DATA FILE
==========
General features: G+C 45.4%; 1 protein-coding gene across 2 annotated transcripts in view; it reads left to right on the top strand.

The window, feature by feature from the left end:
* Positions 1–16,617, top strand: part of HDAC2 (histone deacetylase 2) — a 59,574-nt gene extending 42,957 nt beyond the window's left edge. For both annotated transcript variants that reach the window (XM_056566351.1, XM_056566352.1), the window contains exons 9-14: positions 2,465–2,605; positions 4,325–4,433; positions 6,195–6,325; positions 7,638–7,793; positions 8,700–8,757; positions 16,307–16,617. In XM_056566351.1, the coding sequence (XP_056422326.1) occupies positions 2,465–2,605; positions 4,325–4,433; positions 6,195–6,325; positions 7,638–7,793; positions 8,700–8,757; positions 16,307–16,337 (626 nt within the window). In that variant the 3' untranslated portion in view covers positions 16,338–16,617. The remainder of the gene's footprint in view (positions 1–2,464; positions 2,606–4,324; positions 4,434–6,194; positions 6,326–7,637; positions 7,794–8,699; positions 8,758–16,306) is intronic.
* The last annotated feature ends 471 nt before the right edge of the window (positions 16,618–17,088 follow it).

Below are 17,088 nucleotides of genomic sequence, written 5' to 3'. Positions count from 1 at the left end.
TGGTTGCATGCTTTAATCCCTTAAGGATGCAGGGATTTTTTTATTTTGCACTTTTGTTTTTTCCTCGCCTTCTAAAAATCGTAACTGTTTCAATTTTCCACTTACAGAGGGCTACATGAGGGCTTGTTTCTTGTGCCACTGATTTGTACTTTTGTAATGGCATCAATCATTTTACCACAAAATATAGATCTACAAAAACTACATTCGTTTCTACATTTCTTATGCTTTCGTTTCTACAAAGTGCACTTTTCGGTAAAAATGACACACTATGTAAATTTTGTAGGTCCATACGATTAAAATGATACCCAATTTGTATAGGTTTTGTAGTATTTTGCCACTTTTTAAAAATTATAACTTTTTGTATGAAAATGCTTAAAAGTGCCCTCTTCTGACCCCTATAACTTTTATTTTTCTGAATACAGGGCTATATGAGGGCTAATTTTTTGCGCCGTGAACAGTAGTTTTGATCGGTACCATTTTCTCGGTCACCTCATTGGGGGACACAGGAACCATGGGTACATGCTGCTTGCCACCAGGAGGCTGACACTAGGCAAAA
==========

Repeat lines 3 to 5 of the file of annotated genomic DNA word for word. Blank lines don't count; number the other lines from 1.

* Positions 1–16,617, top strand: part of HDAC2 (histone deacetylase 2) — a 59,574-nt gene extending 42,957 nt beyond the window's left edge. For both annotated transcript variants that reach the window (XM_056566351.1, XM_056566352.1), the window contains exons 9-14: positions 2,465–2,605; positions 4,325–4,433; positions 6,195–6,325; positions 7,638–7,793; positions 8,700–8,757; positions 16,307–16,617. In XM_056566351.1, the coding sequence (XP_056422326.1) occupies positions 2,465–2,605; positions 4,325–4,433; positions 6,195–6,325; positions 7,638–7,793; positions 8,700–8,757; positions 16,307–16,337 (626 nt within the window). In that variant the 3' untranslated portion in view covers positions 16,338–16,617. The remainder of the gene's footprint in view (positions 1–2,464; positions 2,606–4,324; positions 4,434–6,194; positions 6,326–7,637; positions 7,794–8,699; positions 8,758–16,306) is intronic.
* The last annotated feature ends 471 nt before the right edge of the window (positions 16,618–17,088 follow it).

Below are 17,088 nucleotides of genomic sequence, written 5' to 3'. Positions count from 1 at the left end.